6

When using objdump I see the following disassembled code:

8049436:    89 04 24                mov    DWORD PTR [esp],eax
8049439:    e8 52 f7 ff ff          call   8048b90 <gtk_entry_get_text@plt>
804943e:    89 44 24 24             mov    DWORD PTR [esp+0x24],eax
8049442:    eb 01                   jmp    8049445 <gtk_grid_new@plt+0x6c5>
8049444:    1d c7 04 24 0b          sbb    eax,0xb2404c7
8049449:    00 00                   add    BYTE PTR [eax],al
804944b:    00 e8                   add    al,ch
804944d:    0f f7 ff                maskmovq mm7,mm7
8049450:    ff eb                   jmp    <internal disassembler error>

This is using an obfuscation technique to make the disassembling harder. When I check in gdb I see the real code at 0x8049445:

(gdb) > x/10i 0x8049445
0x8049445:  mov    DWORD PTR [esp],0xb
0x804944c:  call   0x8048b60 <raise@plt>
0x8049451:  jmp    0x8049454
0x8049453:  sbb    eax,0xfff8a7e8

Now, my question is: is it possible to tell objdump that the byte at 0x8049444 can be ignored for the purpose of disassembly? One obvious way is to actually patch the file, but is there another way?

And if not with objdump, are there other tools that can do that? Though I'd rather stay with the basic tools included with Linux so as to familiarize myself with those better.

8

Most tools don't support a 'ignore that byte for disassembly' feature, only IDA, Hopper and a few others do.

The only alternative is to patch the byte at 8049444 with a 90 NOP, or change your mind and not rely on basic tools.

  • Both good suggestions. For option (1), search for jmp +1, set the next byte to nop and happily continue working with objdump. I'd go for option (2) -- to the extent I wrote my own. – usr2564301 Oct 16 '13 at 10:15
8

That's not obfuscation, that's just the output of a lousy disassembler engine.

Use IDA Pro instead. You can download an evaluation version for Linux from here.

  • 5
    This has nothing to do with being "lousy". It simply uses a linear sweep disassembling strategy (as opposed to recursive traversal). Both strategies fail in certain situations / against different anti-disassembling techniques. – newgre Oct 15 '13 at 20:55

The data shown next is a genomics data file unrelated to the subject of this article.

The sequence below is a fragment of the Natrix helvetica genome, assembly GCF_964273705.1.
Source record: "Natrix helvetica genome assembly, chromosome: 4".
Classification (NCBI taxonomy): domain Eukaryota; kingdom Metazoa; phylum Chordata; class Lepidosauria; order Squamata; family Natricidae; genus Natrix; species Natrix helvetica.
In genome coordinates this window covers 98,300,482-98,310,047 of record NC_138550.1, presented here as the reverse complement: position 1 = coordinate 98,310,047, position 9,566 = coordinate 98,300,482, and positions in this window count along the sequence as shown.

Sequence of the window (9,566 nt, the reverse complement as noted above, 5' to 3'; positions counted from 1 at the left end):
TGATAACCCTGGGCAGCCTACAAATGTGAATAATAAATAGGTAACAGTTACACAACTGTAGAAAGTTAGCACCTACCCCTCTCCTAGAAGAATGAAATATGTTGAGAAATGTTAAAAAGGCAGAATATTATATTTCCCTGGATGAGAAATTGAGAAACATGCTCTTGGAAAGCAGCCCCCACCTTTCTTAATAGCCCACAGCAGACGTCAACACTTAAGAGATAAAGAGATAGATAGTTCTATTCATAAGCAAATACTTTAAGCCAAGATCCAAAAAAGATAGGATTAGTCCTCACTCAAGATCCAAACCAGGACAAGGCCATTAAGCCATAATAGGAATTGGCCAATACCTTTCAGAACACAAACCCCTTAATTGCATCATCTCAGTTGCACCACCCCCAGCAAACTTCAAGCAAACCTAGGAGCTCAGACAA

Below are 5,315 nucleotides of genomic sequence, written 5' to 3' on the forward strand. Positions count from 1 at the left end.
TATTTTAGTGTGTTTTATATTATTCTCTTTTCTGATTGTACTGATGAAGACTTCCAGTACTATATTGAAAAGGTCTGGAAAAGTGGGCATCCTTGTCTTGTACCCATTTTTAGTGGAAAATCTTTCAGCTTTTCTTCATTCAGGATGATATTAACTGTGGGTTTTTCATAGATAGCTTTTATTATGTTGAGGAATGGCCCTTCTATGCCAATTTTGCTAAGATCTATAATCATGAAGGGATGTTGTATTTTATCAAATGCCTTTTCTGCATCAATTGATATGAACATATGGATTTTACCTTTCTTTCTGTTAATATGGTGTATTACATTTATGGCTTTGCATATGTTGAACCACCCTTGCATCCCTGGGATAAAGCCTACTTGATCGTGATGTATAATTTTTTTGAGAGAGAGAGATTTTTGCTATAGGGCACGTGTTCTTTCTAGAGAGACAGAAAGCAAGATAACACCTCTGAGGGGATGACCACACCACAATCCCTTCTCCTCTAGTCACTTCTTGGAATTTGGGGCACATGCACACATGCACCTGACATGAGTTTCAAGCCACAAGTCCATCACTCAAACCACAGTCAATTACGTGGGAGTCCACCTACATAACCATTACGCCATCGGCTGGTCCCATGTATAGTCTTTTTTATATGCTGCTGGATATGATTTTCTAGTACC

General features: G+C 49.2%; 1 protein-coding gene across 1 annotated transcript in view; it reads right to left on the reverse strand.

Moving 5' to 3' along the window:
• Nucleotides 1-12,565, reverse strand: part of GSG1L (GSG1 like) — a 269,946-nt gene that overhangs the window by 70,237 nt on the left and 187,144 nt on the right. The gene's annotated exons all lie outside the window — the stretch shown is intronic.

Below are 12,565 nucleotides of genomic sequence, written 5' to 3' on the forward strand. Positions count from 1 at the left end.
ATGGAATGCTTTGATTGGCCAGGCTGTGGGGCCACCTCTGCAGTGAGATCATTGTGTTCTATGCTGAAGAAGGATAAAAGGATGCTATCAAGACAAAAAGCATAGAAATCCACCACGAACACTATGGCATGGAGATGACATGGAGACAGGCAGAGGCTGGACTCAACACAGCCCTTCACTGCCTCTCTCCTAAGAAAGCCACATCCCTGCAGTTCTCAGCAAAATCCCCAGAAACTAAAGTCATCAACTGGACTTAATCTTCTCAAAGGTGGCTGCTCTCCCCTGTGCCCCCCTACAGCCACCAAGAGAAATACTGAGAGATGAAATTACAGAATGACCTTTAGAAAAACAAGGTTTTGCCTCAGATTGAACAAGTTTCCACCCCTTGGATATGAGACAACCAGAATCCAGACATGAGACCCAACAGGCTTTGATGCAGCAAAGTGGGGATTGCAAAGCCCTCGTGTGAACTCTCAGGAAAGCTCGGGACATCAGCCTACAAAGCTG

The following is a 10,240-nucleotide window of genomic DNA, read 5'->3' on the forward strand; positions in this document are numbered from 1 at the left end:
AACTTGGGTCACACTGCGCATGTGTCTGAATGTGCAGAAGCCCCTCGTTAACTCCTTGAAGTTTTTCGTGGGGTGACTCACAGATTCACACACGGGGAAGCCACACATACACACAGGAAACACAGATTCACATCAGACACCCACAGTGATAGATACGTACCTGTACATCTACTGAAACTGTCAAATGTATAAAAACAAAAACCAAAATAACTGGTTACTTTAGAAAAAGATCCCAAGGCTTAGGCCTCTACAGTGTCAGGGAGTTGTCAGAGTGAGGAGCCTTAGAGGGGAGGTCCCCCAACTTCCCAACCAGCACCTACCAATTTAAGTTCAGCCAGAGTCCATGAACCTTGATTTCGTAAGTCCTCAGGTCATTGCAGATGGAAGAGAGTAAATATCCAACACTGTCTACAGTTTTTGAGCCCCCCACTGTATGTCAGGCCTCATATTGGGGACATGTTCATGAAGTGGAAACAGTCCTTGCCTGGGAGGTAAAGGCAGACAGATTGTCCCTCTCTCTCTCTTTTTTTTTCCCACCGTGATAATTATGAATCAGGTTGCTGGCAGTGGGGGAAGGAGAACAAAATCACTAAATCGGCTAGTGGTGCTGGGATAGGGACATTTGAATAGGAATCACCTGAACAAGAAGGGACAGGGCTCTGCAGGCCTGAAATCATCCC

• "Lousy" in regard to meeting the original poster's needs. He should be using a recursive descent disassembler such as IDA Pro. – Jason Geffner Oct 15 '13 at 20:58
  • IDA Pro actually uses both, IIRC. First off, it tries to evaluate from the program entry point (which would already produce a correct listing for the OP's code). Then it scans remaining data for what looks like function prologue, and only after that it rounds up stray bytes (of which there should not be much left). – usr2564301 Oct 15 '13 at 21:26
  • I tried IDA Pro. Its disassembly was, for this particular case, less corrent than the one made by objdump. But once debugging it fixed itself. Or I could fix it manually too. – Mew Oct 16 '13 at 18:42
5

This problem comes from the way objdump disassemble a binary. The technique used here is called linear sweep, it is done by starting at the beginning of each symbol in all the sections that are flagged as CODE and disassemble instruction after instruction, supposing that what follow an instruction is also an instruction. The problem with this disassembly technique is that if you mix code and data, data will be interpreted as code as well. For example:

...
0x0    mov DWORD PTR [esp+0x24],eax
0x4    jmp *0x10
0x6    DATA 0xfffa2345
0x10   mov DWORD PTR [esp+0x20],eax
...

Here, applying a linear sweep technique on the hexadecimal code will result in a wrong interpretation of the data which will be considered as code. And, if your are really unlucky, a few instructions after the data will also be scrambled.

As already suggested in other answers, the only way to discover the real code is to use a different disassembling technique. Unfortunately, objdump provide only one (linear sweep), so you need to use another tool.

Note also that the other technique suggested in other answers (recursive traversal) will perform well for this specific case but can also issue a wrong disassembly of the original code on some other examples. So, you cannot trust it either.

4

As everybody else is saying, in this case it is due to linear sweep. However, I would like to add that even IDA can be fooled with Junk Bytes and you can only trust the disassembly while debugging a sample. As encoders can change the code on the run, only trust the value on the EIP and nothing else to be correct code.

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